The Bougainville government has enacted an indefinite moratorium on renewing the licence of a controversial mining company over fears it could reignite violent civil conflict.
In December Bougainville landowner groups were called to vote on allowing Bougainville Copper Limited (BCL) to renew their mining licence and potentially reopen the Panguna mine, but the vote was split.
“If we went ahead now, you could be causing a total explosion of the situation again,” the Bougainville Autonomous Government (ABG) president, John Momis, told the ABC on Monday.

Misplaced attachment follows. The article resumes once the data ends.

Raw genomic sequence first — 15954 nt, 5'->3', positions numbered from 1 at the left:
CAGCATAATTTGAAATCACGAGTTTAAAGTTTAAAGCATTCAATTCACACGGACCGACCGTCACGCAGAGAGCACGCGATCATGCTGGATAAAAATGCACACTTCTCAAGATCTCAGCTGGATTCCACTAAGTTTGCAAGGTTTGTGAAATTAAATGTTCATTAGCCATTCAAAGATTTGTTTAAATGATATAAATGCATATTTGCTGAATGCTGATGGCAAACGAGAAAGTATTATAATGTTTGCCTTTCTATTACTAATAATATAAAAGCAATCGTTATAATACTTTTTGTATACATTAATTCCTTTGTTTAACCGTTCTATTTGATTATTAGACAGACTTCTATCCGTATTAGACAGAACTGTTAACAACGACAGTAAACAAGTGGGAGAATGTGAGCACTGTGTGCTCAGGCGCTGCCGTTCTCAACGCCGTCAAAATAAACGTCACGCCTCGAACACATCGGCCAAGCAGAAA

The Panguna copper mine was central to the civil war and blockade in the 1990s that killed tens of thousands of people. Conflict escalated after landowners protested environmental damage by the mine and the lack of economic benefit for local people.
The Rio Tinto-owned BCL was forced to close the mine, and discussion in recent years about reopening it has sparked hostilities in the nearby communities. In June protesters blocked Momis and other political leaders from accessing Panguna to sign an agreement with landowners, which the ABC reported would have opened the way for BCL to work towards returning.
For the rest of this article: https://www.theguardian.com/world/2018/jan/10/bougainville-imposes-moratorium-on-panguna-mine-over-fears-of-civil-unrest